How does CPS plan on filling the rest of its massive budget hole? The district is counting on the state to deliver. CPS’ budget relies on the big assumption that the state will provide $480 million in pension funding. Governor Rauner has proposed supplying the district with relief, but only after a few labor trade-offs. Rauner wants to give local school districts’ the ability to limit what unions can and cannot collectively bargain for, something the Chicago Teachers’ Union isn’t going to give up without a fight. And Illinois still hasn’t been able to pass its own state budget. In other words, CPS is playing roulette with the school district’s finances.
How Chicago Public Schools Plans to Fill Its Budget Hole (in millions)
Lawrence Msall of the Civic Federation, an Illinois budget watchdog group, says, "It's difficult to even call it a budget because it has a half-billion dollar hole that the district hopes will be filled by Springfield — and we have seen little positive evidence that that will happen. To call this spending plan a budget challenges the common notion of having your expenses match your known revenue."
With just a few weeks before school, the district may be in for a mad dash for more funds. CPS could start the year without balancing its budget, but then they will likely need to make even riskier borrowing and cuts later in the year and down the line. Meanwhile, Chicago’s teachers, taxpayers, and students will continue paying for a system that doesn’t benefit the majority of teachers.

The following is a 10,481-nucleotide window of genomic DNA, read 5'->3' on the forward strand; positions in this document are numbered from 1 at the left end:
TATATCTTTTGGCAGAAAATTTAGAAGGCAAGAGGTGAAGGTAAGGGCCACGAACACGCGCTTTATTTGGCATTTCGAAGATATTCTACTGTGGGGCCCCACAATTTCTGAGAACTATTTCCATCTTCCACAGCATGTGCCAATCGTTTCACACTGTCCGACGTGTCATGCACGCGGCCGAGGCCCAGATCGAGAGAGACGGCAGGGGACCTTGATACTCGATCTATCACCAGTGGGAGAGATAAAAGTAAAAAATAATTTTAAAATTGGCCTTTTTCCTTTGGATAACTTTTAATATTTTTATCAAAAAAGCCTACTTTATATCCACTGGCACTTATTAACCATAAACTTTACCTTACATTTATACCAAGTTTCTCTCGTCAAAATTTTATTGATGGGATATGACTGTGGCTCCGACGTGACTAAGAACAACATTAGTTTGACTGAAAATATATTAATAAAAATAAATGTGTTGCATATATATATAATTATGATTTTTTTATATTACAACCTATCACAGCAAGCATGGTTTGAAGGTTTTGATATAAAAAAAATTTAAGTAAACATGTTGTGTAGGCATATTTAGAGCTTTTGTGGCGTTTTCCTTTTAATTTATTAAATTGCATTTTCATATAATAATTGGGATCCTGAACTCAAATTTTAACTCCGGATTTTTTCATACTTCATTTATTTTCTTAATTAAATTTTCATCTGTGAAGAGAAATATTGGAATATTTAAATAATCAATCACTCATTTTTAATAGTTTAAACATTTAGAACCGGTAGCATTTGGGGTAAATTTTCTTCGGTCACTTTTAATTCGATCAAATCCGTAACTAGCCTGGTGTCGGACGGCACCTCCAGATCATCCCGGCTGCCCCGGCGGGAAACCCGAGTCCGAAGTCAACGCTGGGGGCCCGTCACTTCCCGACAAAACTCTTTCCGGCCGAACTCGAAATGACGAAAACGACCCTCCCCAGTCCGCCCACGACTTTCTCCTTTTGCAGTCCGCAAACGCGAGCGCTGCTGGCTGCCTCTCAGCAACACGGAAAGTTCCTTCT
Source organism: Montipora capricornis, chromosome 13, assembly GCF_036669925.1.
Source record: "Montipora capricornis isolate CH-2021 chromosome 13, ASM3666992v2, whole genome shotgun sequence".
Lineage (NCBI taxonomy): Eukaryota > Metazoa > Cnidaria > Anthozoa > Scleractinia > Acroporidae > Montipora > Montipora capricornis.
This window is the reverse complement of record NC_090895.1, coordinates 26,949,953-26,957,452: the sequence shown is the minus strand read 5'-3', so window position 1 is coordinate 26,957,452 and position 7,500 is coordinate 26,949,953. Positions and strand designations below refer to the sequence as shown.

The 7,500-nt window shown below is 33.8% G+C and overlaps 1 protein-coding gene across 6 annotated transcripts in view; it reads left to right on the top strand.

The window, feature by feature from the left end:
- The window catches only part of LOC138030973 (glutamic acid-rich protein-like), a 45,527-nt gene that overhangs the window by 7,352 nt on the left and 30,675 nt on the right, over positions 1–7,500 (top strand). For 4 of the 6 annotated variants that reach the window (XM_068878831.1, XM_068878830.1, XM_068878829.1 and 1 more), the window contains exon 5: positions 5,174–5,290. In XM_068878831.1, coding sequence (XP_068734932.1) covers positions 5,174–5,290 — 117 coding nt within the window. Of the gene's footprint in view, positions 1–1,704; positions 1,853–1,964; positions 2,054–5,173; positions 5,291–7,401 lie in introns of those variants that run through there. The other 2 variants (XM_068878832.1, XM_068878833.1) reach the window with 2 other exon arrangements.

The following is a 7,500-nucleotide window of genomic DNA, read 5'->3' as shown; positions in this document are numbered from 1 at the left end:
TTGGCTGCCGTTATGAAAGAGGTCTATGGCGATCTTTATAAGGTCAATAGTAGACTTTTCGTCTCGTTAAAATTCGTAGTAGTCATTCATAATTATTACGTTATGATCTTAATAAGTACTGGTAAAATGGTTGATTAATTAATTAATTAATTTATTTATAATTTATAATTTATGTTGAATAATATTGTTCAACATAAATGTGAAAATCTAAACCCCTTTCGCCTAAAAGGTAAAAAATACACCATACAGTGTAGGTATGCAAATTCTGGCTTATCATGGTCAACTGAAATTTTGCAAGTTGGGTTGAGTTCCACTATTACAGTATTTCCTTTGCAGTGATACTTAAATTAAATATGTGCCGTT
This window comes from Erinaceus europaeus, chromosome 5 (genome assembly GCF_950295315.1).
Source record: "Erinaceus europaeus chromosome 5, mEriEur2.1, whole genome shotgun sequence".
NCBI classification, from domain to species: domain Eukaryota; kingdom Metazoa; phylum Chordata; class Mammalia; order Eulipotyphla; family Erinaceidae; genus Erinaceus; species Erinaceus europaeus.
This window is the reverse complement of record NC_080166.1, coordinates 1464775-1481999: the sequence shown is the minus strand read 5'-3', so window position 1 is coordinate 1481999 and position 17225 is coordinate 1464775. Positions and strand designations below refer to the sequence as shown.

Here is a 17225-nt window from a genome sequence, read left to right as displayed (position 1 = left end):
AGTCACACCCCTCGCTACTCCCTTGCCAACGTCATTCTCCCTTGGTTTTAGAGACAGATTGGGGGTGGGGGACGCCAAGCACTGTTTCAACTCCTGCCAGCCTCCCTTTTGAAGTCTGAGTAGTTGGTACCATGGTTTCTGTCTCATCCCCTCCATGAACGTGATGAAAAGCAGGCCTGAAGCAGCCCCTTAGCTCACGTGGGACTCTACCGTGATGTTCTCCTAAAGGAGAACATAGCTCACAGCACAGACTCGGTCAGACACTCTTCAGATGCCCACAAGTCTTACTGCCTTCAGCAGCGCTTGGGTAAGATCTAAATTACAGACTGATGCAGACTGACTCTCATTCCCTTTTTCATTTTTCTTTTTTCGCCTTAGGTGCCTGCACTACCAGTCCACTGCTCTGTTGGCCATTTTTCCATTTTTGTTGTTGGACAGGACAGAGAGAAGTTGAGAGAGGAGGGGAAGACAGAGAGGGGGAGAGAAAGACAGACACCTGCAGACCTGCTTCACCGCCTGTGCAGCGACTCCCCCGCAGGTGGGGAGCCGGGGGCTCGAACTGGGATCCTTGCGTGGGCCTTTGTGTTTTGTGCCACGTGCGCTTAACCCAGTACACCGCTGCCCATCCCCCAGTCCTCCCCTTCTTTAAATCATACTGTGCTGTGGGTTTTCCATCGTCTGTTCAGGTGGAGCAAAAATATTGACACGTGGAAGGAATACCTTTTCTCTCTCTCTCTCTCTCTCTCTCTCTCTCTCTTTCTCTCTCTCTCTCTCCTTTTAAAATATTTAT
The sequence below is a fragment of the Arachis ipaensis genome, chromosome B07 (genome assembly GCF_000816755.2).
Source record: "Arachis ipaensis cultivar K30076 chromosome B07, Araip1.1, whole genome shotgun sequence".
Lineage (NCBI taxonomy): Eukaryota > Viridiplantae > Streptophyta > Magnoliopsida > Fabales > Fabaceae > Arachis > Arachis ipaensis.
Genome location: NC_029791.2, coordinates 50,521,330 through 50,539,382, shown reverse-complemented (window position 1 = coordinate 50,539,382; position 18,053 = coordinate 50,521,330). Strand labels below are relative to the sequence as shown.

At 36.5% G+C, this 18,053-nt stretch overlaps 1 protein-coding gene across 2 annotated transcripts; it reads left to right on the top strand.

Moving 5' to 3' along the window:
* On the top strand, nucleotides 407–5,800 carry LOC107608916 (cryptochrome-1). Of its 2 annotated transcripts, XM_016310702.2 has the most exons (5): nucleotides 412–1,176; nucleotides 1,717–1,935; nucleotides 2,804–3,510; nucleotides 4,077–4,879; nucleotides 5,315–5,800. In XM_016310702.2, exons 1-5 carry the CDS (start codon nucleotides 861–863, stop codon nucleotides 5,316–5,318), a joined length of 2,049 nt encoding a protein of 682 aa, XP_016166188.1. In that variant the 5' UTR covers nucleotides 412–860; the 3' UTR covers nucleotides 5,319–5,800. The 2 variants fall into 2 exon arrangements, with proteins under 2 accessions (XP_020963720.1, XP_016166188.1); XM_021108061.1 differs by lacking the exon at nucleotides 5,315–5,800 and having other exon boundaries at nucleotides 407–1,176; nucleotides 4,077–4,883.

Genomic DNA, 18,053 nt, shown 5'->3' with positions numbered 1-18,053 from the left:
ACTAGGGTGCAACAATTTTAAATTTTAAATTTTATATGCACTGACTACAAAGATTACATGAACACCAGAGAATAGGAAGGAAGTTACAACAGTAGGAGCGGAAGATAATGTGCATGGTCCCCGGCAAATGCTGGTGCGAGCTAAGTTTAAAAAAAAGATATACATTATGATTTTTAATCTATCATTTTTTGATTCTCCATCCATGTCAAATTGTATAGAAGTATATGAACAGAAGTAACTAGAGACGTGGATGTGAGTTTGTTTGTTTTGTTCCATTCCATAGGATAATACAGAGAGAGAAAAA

One attractive selling point for the teaching profession is that there are schools everywhere; therefore there are teaching jobs everywhere. But that logic really only applies to first-time teachers. Once a teacher begins her career, she actually becomes very unlikely to teach in a different state.
In a recent paper for the Center for Education Data and Research, Dan Goldhaber, Cyrus Grout, and Nate Brown counted the number of teachers who moved across state lines to continue teaching. (Dan blogged about it here). The authors compiled a dataset of all teachers in the states of Oregon and Washington from 2001 to 2013, and then they counted how many teachers moved to a new school across the border. It turns out not many did--on average, just 0.07 percent of Oregon teachers made a switch into Washington, and just 0.03 percent of teachers in Washington made the reverse switch to Oregon.
But it's not like teachers are unwilling to move, period. Goldhaber, Grout, and Brown found that Oregon were about 24 times more likely to move within the state than across the border into Washington. Washington teachers were 64 times (!) more likely to move within the state than to cross into Oregon. The ratios were smaller, but still quite large, when they restricted the sample only to teachers working along the border. Even more, teachers were willing to move much longer distances within their state than cross the state line. Across both states, teachers were four times more likely to move 250 miles or more within their own state than they were to make a move of any distrance across the state boundary.